People enjoy thorough conversations with strangers but tend to stick to small talk because they underestimate how interested strangers are in their feelings, new research indicates.
esearchers say humans assistance from thorough and meaningful talks that help to forge connections with one another.
But individuals tend to stick to less meaningful topics with people they do not know, because they underestimate how much others are interested in their lives.
According to a new study, people wrongly believe deeper conversations with strangers will be more awkward and less enjoyable than they truly are.
Study co-author, Nicholas Epley, professor of behavioural science at the University of Chicago Booth School of Business, said: “Connecting with others in meaningful ways tends to make people happier, and in addition people also seem reluctant to include in deeper and more meaningful conversation.
“This hit us as an interesting social paradox: if connecting with others in thorough and meaningful ways increases well-being, then why aren’t people doing it more often in daily life?”
In a bid to answer this question researchers designed a series of 12 experiments with more than 1,800 participants.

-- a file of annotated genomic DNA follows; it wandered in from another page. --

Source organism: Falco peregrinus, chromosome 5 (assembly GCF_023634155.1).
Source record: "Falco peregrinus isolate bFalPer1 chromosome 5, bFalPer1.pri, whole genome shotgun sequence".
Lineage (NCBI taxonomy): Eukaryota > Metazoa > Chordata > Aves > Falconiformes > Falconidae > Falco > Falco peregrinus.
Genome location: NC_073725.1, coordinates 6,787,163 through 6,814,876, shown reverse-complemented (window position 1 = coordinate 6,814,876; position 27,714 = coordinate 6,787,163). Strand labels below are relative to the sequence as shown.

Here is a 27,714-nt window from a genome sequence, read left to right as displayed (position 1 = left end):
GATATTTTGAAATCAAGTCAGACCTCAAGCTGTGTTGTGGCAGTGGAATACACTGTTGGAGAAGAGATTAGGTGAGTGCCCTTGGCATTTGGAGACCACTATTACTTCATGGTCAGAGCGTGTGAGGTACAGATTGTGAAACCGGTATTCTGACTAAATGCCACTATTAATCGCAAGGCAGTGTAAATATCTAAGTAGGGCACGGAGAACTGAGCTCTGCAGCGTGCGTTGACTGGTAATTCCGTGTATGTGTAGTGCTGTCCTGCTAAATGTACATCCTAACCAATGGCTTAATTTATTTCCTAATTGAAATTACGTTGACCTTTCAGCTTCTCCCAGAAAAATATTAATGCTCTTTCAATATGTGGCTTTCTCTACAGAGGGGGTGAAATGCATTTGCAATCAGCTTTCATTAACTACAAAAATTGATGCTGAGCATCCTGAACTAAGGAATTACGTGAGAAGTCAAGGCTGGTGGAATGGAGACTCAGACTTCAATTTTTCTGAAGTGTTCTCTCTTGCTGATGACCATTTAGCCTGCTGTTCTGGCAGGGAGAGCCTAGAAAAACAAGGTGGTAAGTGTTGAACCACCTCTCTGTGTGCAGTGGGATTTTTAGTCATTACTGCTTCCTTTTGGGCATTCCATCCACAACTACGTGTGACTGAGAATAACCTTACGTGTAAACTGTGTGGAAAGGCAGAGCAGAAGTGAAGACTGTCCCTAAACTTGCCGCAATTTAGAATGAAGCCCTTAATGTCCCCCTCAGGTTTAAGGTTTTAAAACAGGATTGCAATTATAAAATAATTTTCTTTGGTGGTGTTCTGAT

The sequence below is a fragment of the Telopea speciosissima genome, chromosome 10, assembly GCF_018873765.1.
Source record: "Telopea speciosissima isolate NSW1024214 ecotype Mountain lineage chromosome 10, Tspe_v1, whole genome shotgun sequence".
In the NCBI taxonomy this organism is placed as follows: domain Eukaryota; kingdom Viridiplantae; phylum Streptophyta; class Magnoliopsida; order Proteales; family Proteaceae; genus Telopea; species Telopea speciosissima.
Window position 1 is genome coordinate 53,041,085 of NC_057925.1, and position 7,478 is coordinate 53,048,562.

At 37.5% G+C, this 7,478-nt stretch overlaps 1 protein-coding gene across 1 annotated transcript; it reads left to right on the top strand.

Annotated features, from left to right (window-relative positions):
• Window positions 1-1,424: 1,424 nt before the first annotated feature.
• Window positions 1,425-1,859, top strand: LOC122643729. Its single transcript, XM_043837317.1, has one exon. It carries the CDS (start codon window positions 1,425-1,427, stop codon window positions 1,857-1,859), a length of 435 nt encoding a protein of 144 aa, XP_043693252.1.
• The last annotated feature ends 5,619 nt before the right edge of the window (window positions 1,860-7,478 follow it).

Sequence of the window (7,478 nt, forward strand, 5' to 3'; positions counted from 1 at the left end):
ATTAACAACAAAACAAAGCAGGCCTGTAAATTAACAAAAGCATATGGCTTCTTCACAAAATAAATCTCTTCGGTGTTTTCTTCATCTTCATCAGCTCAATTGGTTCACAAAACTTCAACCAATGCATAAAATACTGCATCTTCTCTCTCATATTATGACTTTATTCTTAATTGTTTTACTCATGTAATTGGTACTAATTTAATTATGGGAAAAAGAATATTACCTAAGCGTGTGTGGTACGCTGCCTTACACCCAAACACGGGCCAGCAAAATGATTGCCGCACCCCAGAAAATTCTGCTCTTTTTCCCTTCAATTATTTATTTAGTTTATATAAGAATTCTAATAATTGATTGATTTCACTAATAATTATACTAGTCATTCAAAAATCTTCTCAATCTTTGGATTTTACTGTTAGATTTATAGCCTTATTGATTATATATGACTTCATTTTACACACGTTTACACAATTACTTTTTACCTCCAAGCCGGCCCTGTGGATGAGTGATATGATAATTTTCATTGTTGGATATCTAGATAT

Pairs of people, mainly strangers, were asked to discuss either comparatively thorough or shallow topics.
Shallow questions included small-talk topics like “what is the best TV show you’ve seen in the last month?”
While thorough questions resulted in more personal and intimate information, such as, “can you describe a time you cried in front of another person?”.
In other experiments, people generated their own thorough and shallow conversation topics.
The study found that overall both thorough and shallow conversations felt less awkward and participants felt greater feelings of connections and enjoyment than expected.
Researchers found the effect tended to be stronger for thorough conversations.
The deeper conversations were also more enjoyable.
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